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Most Americans are unhappy about the cost of drug prices.

In 2016, the U.S. spent $450 billion on prescription drug costs, and spending is projected to increase to $610 billion by 2021.

Even though 90 percent of prescriptions filled in the U.S. are for generic medications, brand-name medications account for 74 percent of spending on medications in the U.S.

Generics save Americans billions every year. In fact, generics saved U.S. consumers $253 billion in 2017 and over $1 trillion in the past decade.

In this article you’ll learn about the main differences between generic and brand-name medications.

Fast facts: generic and brand-name medications
  • All brand and generic medications go through FDA approval to show the medications are safe and effective before sale in the U.S.
  • Not all medications have generic versions.
  • A brand medication is the “innovator” or pioneer, and gets patent and exclusivity protection so generics can’t compete right away.
  • Generic medications must meet the same quality, strength, and purity standards as brands, so they have the same benefits and effects.
  • Generics must have the same strength, dose, route of administration, and active ingredient(s) as the brand
  • Brands and generics don’t look exactly alike (color, size, shape, packaging), but they work the same.
  • Generic medications cost a lot less than brand names.

Generic medications are a chemical copy of the original brand, with the same active ingredients. Generics are also available at a lower cost than brand-name medications. In fact, generic drugs cost 85 percent less than the brand version on average.

FDA gives patent and exclusivity protection to brand manufacturers to allow them to profit from their innovation and research for several years. During this time, no generics can compete with the brand.

Once the patent has expired, generics can enter the market through a shortened FDA approval process. Generic medications need to meet the same quality, safety, and effectiveness standards as brands.

Most active pharmaceutical ingredients (API) and generic medications are made outside the U.S. in countries like China, India, and various other countries.

Yes. Generic medications must meet the same quality standards for approval by the FDA as brand-name medications.

Generics have to prove they are bioequivalent to the brand version. Bioequivalence means the generic works the same way and provides the same benefits.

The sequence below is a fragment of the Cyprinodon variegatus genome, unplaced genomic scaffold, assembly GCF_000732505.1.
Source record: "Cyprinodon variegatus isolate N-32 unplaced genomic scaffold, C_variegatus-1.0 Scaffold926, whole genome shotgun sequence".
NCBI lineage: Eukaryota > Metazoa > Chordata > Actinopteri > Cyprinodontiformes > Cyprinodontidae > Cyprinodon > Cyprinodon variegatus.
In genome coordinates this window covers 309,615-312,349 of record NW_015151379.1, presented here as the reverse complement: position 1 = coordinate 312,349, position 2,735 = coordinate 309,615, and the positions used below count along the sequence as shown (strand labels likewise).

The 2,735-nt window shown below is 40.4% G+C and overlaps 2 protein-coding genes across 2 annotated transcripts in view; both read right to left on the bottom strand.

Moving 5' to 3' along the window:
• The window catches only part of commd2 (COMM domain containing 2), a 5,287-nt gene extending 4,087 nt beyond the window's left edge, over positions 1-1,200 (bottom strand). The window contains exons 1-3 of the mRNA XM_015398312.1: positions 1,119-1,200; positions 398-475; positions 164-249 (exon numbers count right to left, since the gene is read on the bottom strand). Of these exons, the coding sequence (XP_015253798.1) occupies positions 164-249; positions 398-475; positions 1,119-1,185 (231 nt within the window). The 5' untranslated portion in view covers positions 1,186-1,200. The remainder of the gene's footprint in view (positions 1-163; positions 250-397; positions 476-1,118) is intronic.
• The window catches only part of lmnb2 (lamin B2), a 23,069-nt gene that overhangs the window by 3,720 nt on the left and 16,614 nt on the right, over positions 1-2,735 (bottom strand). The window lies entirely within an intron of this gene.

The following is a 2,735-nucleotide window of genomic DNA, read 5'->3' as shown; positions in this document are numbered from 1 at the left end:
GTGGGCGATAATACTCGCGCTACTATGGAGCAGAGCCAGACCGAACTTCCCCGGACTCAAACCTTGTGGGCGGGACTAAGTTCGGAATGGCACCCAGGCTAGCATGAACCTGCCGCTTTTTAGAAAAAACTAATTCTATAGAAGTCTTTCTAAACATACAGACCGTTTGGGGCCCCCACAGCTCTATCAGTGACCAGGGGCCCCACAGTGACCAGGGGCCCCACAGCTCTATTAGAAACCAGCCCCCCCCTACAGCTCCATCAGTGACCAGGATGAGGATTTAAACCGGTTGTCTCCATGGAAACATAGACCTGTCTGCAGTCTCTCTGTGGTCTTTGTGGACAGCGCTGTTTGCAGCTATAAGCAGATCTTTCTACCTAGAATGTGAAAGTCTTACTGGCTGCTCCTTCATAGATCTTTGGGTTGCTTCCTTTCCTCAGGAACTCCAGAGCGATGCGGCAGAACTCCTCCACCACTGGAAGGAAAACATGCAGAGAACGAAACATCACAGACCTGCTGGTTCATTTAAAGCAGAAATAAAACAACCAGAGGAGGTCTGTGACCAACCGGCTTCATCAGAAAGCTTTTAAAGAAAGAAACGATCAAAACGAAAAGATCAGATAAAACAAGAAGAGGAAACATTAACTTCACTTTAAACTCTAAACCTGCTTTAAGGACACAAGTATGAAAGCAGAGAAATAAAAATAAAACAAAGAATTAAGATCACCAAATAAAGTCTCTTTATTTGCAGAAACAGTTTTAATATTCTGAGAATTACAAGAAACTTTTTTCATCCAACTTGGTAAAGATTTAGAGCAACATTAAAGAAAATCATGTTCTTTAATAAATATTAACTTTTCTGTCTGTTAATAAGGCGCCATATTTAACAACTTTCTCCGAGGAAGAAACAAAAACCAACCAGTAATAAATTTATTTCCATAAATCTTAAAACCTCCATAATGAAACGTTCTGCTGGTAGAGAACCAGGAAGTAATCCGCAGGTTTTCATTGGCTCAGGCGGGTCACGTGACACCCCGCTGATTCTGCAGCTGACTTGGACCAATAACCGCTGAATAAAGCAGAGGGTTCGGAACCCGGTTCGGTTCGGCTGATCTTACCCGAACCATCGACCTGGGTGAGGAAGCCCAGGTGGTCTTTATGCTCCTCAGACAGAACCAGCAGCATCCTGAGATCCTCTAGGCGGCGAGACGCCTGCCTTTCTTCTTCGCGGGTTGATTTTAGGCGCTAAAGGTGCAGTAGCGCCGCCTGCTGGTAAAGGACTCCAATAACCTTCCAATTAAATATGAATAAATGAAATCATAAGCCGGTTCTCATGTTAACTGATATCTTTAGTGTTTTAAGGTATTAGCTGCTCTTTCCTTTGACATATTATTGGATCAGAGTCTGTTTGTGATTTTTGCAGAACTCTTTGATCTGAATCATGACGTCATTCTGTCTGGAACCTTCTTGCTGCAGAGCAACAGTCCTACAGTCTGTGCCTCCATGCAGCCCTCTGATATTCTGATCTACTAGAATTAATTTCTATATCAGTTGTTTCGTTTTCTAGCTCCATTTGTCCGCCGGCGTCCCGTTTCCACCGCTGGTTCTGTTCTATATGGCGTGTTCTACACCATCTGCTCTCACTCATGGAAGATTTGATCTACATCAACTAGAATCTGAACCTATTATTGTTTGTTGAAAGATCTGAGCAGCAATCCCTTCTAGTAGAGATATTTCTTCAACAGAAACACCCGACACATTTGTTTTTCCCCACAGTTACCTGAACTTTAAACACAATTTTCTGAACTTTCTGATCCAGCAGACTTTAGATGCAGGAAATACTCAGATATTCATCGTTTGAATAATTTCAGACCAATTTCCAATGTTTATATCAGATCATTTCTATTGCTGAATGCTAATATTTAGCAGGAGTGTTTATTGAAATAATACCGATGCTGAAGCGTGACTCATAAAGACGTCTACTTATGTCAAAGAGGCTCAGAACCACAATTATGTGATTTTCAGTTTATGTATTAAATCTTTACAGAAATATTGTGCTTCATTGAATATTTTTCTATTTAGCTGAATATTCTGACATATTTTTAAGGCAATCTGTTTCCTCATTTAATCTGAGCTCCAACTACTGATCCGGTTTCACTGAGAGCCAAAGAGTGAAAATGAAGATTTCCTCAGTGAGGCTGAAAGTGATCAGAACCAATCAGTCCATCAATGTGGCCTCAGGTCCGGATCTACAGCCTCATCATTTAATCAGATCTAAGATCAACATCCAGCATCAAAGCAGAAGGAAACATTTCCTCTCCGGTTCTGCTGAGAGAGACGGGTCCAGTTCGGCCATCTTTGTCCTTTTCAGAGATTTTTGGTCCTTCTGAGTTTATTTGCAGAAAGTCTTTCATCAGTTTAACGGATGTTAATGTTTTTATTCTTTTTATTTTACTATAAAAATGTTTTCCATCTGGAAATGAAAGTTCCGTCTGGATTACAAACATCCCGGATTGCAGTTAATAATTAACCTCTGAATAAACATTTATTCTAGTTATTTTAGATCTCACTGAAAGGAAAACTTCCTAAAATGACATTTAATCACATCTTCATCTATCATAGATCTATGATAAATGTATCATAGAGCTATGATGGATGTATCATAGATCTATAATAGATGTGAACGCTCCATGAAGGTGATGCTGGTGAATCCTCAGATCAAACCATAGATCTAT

It’s the FDA’s job to monitor drug safety. They inspect over 3000 drug manufacturer facilities around the globe every year. The FDA also monitors generic medication safety after drug approval.

If the FDA discovers problems with safety or quality, a recall is issued for the affected medication to keep the public safe.

For example, if there are reports of a medication causing side effects, or adverse reactions, FDA investigates and acts when needed.

You may have heard about different blood pressure medications being recalled, as well as and the heartburn medication Zantac. These medications had trace amounts of cancer-causing impurities.

FDA issued recalls on these medications to remove them from the market. FDA also increased safety checks to prevent contamination problems in the future.

How to report a problem

If you ever experience a problem with a medication, you can report it to FDA’s MedWatch program. You can also subscribe to get reports of problems.

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A bigger concern with medication safety is purchasing treatments from unsafe online pharmacies. Many online pharmacies sell unapproved brand and generic medications directly to consumers without a doctor’s prescription.

For example, FDA sent a warning letter to Global Drug Supply which operated, for selling many misbranded and unapproved new drugs.

Some examples of medications sold by potentially unsafe online pharmacies include:

If you’re considering buying medications online, FDA has tips on how to buy safely online. It’s also important to tell your doctor and pharmacist about all your medications to avoid adverse reactions.

Generic medications go through testing for quality, strength, purity, and potency to show effectiveness before approval by FDA. They must have the same active ingredient and provide the same benefits.

There are a few differences, however. Generic and brand medications don’t look the same. Generics may have slightly different inactive ingredients (fillers, binders, flavors, etc.). These don’t affect how the medicine works.

Many people have concerns about switching to generics and prefer brands. Some doctors also have concerns with certain medications. To be clear, this is a preference. These concerns might include:

  • worsening of symptoms or condition
  • side effects
  • adverse reactions
  • effectiveness
  • safety
  • quality

There are no laws that restrict the substitution of any FDA-approved generic or brand medication. It’s up to you and your doctor to decide what’s best for you.

You and your doctor can discuss if a brand or generic is the best option for you based on your comfort and budget. If you switch from a brand to a generic, you may need closer monitoring to make sure the medication is suitable for you.

If you have a question about a specific medication, ask your pharmacist.

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Cost is one of the main reasons a generic is the better choice. Generic medications are a lot less expensive than their brand counterpart.